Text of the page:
Once Frankenstein’s creature awakes, can the Mummy be far behind?
Come to a Literary Treasures presentation on Friday October 26 at 7 PM at the Toronto Reference Library in the Discussion Room (on the 3rd Floor) by Steven B. Shubert, The Monster Awakes: The Mummy in 19th century Fiction
It was two hundred years ago that Mary Wollstonecraft Godwin (later Shelley) published her masterpiece of gothic horror entitled Frankenstein, or the Modern Prometheus (1818). In describing the creature animated by Victor Frankenstein, Shelley noted that “a mummy again endued with animation could not be so hideous as that wretch.” This phrase is possibly the spark that ignited the flame of mummy fiction in the nineteenth century.
The first novel in English featuring a mummy is by Jane Webb (later Loudon), entitled The Mummy! A Tale of the Twenty-Second Century (1827). In many ways this work served to counter the philosophical and social slant of Shelley’s work. Set in 2126, Webb’s tale is a work of science fiction where the mummy of the Pharaoh Cheops is reanimated and serves to sort out the political and romantic problems in a 22nd century England ruled by a virgin queen. Women have abandoned stays and corsets to dress in trousers instead! Moreover, the ancient king clearly acts according to modern moral and ethical standards.
A number of well-known 19th century authors contributed to the mummy fiction genre. Examples include Théophile Gautier, Edgar Allan Poe, and Louisa May Alcott.
Théophile Gautier wrote the archetypal mummy romance, translated into English as “The Mummy’s Foot” (1840). Once the titular foot is re-united with its owner, the Princess Hermonthis, the narrator is denied her hand in marriage due to the disparity in their ages: 27 years vs. 30 centuries (“if you were only even two thousand years old …”).
Edgar Allan Poe is credited with the first American short story about a mummy, “Some Words with a Mummy” (1845). The story revolves around a mummy unwrapping party; the unwrapped mummy, named “Allamistakeo,” is not only critical of the removal of his coffins and clothes, but also of the “mistakes” of western civilization, such as mesmerism, phrenology, patent medicines and the “great movement of progress.” In the end, the narrator declares he is tired of 19th century life and would like to “be embalmed for a couple of hundred years.”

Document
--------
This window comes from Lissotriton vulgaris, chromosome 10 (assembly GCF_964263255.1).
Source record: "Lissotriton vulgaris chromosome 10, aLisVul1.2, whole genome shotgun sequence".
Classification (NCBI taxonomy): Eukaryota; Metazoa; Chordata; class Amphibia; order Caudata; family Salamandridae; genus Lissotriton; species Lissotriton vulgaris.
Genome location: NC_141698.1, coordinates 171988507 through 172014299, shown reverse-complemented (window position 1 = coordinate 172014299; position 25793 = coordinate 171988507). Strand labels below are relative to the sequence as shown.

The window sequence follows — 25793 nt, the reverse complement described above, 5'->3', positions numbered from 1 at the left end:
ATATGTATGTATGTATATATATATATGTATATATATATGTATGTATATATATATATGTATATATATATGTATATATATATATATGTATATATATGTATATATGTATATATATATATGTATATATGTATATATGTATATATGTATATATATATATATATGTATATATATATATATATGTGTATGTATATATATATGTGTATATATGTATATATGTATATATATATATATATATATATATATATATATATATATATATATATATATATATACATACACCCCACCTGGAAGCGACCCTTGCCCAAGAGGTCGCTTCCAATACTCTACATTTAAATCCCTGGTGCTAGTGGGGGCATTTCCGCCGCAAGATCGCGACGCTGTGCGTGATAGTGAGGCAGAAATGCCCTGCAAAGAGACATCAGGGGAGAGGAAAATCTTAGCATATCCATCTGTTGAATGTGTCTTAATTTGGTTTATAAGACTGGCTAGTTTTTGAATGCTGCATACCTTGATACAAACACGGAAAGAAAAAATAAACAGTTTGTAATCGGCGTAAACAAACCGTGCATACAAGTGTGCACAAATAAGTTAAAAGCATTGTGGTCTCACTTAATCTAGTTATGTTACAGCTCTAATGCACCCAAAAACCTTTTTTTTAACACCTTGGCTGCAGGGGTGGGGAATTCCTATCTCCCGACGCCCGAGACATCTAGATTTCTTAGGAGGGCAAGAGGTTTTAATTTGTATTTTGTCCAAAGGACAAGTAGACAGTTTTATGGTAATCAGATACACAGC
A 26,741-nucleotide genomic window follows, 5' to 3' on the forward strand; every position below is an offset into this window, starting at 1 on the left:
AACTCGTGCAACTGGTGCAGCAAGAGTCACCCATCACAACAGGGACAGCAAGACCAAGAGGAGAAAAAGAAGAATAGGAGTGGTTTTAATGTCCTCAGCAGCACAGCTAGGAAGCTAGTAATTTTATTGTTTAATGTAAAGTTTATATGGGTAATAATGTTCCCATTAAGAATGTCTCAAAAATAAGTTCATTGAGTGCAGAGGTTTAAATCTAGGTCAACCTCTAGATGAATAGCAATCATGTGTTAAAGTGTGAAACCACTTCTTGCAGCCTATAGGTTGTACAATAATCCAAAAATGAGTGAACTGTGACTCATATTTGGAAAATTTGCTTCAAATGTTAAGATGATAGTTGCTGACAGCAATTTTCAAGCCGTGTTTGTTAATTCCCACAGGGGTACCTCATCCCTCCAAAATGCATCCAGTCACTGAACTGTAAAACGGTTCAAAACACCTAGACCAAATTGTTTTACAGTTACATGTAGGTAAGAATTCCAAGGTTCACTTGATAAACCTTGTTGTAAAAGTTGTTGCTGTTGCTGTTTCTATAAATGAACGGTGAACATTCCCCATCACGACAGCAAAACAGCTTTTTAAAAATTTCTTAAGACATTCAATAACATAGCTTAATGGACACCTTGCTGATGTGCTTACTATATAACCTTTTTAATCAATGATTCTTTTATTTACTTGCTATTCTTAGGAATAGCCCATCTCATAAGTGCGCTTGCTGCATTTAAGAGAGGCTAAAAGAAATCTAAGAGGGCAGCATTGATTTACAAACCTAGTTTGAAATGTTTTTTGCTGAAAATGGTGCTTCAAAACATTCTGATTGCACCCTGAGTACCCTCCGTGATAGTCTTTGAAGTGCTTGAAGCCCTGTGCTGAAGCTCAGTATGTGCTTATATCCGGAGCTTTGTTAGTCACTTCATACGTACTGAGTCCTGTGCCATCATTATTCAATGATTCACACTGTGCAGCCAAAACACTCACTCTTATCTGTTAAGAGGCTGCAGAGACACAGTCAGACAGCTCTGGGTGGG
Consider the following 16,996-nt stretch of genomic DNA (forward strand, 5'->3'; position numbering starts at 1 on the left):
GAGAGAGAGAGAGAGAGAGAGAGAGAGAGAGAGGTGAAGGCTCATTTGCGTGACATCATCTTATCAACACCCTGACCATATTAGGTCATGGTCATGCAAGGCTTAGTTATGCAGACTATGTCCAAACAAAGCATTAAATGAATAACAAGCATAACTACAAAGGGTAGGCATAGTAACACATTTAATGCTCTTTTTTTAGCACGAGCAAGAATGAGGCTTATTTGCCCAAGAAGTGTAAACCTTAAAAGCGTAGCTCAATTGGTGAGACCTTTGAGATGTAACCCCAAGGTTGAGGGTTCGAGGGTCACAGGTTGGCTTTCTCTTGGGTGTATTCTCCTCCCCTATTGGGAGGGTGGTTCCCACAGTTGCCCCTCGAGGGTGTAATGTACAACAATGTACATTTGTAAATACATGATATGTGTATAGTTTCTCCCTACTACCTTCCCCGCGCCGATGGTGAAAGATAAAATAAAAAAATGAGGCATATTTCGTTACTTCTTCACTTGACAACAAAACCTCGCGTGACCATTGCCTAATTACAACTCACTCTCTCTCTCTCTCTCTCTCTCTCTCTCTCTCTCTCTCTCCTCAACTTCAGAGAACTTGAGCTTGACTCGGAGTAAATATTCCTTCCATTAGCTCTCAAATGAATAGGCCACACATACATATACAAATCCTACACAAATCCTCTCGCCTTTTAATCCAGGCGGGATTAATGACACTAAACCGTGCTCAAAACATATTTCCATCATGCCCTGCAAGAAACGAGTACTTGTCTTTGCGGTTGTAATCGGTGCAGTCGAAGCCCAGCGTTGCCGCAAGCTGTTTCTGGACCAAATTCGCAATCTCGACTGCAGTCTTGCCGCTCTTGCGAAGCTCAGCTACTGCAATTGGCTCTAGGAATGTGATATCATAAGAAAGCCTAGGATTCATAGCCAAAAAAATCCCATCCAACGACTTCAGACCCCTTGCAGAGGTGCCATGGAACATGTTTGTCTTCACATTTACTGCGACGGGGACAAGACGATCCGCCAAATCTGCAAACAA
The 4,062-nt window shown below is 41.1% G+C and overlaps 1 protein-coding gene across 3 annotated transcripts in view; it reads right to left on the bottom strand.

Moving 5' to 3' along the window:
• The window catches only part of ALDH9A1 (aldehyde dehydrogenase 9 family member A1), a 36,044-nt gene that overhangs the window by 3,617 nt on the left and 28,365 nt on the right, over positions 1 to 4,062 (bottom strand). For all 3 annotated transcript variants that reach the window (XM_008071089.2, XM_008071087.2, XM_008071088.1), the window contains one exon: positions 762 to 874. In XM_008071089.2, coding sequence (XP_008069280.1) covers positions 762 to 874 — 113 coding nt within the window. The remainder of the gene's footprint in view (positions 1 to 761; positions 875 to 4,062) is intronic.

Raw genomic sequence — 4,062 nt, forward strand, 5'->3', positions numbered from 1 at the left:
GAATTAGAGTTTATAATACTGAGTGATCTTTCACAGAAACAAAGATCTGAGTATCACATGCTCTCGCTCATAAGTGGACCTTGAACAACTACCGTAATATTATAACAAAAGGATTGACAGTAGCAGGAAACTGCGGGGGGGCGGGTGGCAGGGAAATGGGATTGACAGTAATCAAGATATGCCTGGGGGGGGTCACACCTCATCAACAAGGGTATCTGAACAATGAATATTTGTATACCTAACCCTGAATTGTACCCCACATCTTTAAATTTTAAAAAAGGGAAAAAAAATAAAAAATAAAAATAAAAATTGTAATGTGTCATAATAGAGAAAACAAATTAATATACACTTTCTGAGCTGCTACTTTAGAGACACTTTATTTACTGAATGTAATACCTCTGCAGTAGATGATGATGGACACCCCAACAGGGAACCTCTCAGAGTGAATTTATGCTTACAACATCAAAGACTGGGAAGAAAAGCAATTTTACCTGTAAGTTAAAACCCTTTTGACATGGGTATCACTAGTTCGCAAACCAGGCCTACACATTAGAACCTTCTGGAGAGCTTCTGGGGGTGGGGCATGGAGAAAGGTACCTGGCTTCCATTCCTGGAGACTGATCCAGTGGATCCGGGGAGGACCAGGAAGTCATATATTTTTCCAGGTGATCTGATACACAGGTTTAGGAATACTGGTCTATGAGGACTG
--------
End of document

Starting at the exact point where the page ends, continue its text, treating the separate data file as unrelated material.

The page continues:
One of the earliest mentions of the mummy’s curse is the story by Louisa May Alcott entitled “Lost in a Pyramid, or, The Mummy’s Curse” (1869). Two men go to Egypt “to explore the Cheops.” Lost in the pyramid, they burnt first a coffin, then their outer garments, and finally a mummy to attract the attention of a rescue party. They emerge with a gold box containing a parchment detailing the curse and some scarlet seeds. Although thrown in to the fire to destroy them, two seeds are found fallen on the floor. They are planted and the resulting white flowers bring forth madness and death.
Such Gothic mummy fiction, evoking the revenge of the ancients for the desecration of their tombs and burials as well as the horror of being buried alive, continued throughout the 19th century. Its impetus derived from a flourishing trade in mummies (and mummy parts) and in the popularity of mummy unwrapping events. There is no evidence to suggest that the ancient Egyptians had ever even considered the possibility of re-animating mummies in this lifetime.